I quote the interlocutor; my reponses then follow.
“So, most Protestants, for example, accept as the authoritative word of God the canon of the MT, the 39 books of the Christian Old Testament, and do not include the deutero-canonical books.”
There is nothing about the Septuagintal tradition that compels the canon to include the deuterocanonicals. It can be Septuagintal without the deuterocanonicals just as it can be with Theodotion Daniel or the earlier alternative.
“But the Jews then were very familiar with the literature, language, and text traditions in a way that is difficult to replicate.”
Doesn’t it also matter (to you) that the Masoretes would have had anti-Christian bias in their tradition, or at least in their religion?
"The relation of the LXX to the deuterocanonical books is due to the fact that the great 4th and 5th century manuscripts (Vaticanus, Sinaiticus, Alexandrinus) included books not in the Hebrew canon."
I know, but those manuscripts were not representative of the (entire) canon. Only the Pentateuch is certainly from the Ptolemaic era, but we can (and do) speak of the "Septuagint" in reference to this time. (Of course, the 72 elders only did Moses.) The Dead Sea Scrolls had Greek-language scrolls that are technically "Septuagint", but those groups' canonical lists are rightly ignored in that case. Here, the identity of the books in the canon ("Twelve Prophets the Lesser," for instance) is rightly treated as different from the text of the book, which are also together different from the canon in which they find themselves.
"Jerome’s Vulgate originally did not include the deutero-canonicals, because they were not found in the Hebrew Scriptures; later he translated them."
In reality, he never actually changed his mind about the deutero-canonicals. But you see, if he were to include them, they have to come from the LXX, and so they do not have a place in an MT-based canon. However, this highlights that "canon" and "manuscript tradition" are different things. In particular, you can (and, in the form of the LXX, did) have a Greek-language manuscript tradition that translated the Hebrew (read: MT) canon. So you had one canon (say, Moses) but two manuscript traditions: of Hebrew and of the 72. If memory serves, Jerome even left the Psalmody to come from the LXX (in the Vulgate), to this day.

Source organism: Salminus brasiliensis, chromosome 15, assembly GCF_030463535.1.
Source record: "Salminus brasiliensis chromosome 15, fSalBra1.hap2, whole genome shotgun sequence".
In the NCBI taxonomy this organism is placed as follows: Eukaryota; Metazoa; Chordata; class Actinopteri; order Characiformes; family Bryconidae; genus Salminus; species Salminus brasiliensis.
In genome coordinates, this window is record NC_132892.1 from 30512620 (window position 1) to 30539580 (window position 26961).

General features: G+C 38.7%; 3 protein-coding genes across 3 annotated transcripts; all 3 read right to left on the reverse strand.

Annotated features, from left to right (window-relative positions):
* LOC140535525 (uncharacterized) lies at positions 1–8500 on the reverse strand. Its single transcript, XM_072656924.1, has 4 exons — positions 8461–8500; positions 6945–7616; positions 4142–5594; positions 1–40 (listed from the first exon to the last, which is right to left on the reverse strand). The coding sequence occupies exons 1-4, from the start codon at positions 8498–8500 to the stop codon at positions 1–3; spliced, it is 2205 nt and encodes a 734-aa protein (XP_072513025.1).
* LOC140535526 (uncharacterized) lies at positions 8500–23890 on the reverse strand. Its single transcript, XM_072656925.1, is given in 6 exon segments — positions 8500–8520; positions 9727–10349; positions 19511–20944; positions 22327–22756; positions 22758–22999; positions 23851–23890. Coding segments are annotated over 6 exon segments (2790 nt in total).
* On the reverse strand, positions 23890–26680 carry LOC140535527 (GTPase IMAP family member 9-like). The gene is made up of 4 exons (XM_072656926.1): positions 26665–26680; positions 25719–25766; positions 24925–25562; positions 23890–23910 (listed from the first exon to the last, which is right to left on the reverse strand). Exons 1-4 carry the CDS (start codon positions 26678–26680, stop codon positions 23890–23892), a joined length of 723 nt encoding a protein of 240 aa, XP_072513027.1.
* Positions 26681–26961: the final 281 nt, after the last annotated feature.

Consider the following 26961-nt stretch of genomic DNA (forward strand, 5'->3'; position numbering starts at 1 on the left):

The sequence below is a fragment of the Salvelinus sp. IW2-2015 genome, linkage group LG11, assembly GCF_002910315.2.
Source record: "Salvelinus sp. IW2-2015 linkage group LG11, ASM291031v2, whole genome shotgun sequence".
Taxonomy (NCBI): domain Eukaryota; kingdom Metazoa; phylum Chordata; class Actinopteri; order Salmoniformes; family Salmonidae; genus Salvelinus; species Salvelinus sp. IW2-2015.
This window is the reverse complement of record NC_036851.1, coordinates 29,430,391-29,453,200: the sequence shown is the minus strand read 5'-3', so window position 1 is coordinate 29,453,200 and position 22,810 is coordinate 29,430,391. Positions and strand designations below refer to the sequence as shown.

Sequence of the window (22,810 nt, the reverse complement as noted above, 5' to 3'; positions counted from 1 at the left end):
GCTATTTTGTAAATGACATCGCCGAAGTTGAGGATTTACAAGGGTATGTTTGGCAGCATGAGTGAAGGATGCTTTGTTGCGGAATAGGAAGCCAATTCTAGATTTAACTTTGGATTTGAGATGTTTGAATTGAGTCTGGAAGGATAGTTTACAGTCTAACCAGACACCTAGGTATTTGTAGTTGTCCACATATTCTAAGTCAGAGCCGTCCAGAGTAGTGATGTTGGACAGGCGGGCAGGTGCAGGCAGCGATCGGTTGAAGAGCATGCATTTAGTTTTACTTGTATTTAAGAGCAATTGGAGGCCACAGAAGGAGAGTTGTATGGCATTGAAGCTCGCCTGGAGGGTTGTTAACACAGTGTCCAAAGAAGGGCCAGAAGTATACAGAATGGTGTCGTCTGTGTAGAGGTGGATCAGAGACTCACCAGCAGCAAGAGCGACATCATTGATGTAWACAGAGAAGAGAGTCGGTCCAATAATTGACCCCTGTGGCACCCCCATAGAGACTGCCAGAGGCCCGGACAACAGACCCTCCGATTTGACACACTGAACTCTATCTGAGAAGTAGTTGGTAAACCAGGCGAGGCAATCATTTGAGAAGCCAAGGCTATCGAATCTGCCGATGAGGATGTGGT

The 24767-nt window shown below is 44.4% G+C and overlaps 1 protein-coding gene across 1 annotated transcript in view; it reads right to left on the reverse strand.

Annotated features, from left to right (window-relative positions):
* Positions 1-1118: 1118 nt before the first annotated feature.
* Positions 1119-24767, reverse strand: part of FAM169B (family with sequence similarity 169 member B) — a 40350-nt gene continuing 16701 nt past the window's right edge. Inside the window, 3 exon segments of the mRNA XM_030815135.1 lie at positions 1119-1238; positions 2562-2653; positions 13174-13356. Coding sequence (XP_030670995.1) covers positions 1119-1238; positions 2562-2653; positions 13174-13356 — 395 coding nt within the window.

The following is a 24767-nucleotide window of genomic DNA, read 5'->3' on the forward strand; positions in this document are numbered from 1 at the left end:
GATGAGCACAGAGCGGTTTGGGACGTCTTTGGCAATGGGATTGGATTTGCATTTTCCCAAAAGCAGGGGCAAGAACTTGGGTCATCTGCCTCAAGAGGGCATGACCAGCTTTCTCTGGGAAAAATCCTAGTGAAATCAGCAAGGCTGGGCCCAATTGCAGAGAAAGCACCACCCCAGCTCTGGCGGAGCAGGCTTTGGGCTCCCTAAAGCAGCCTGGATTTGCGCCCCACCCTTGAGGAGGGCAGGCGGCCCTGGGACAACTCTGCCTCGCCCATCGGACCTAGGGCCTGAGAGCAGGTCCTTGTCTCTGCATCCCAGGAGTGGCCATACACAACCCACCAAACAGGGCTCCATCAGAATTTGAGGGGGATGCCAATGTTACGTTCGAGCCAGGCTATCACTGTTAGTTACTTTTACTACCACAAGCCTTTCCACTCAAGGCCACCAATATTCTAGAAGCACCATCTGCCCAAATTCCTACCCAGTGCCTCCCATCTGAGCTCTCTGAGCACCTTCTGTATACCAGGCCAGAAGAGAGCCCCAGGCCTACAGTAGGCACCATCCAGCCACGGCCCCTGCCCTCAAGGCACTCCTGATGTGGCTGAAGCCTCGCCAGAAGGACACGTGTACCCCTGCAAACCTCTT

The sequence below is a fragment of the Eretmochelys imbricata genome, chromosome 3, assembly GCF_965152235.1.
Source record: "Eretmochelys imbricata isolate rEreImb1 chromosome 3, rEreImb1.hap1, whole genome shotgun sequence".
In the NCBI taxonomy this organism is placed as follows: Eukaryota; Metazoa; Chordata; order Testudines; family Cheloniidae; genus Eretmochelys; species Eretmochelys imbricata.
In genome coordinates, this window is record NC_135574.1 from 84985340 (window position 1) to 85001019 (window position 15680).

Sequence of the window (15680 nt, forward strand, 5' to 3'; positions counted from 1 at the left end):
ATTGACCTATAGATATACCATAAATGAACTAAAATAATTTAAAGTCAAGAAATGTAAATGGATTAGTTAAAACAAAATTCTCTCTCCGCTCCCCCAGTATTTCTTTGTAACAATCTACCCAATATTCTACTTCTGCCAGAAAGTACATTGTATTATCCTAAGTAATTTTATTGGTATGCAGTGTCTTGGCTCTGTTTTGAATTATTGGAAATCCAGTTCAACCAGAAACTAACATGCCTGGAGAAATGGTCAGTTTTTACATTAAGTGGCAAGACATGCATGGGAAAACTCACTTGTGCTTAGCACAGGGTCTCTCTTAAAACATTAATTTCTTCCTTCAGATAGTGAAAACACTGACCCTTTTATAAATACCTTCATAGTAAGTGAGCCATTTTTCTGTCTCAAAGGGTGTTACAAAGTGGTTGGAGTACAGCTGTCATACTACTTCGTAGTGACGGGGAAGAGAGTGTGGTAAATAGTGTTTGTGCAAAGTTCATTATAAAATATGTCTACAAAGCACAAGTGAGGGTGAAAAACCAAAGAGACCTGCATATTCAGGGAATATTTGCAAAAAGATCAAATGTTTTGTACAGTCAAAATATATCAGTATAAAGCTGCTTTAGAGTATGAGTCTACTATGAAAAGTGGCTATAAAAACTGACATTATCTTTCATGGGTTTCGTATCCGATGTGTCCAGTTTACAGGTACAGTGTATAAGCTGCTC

"With the deuterocanonical books in both the Greek and Latin versions, the Roman and Orthodox churches held these books in high regard, some holding them as fully Scriture, others as a sort of second-class canon."
From what I know, at Trent the Roman Catholics dogmatised the canonical status of the deuterocanonicals. Nevertheless, there was, at Trent, much debate against these books' canonicity.
"The Masoretes did not make new decisions about canon and text ... but merely transmitted the canon and text that was very ancient, going back at least to about AD 100."
One hundred years into Christianity is too late to presume absence of anti-Christian bias, and especially since the Council of Jamnia was explicitly counter-Christian. Moreover, AD100 is around when Justin Martyr complains that the Jews have recently changed the codices.
"So, any Masoretic biases would not seem to play a part in the establishment of the canon and text of the OT."
We would not know that if we do not compare the Masoretes to anything else. But when we do, there are differences, even with other (older) Hebrew-language manuscripts. They should not win simply because they were good enough for Jerome.
OT scholarship has a lot less criticism than NT scholarship.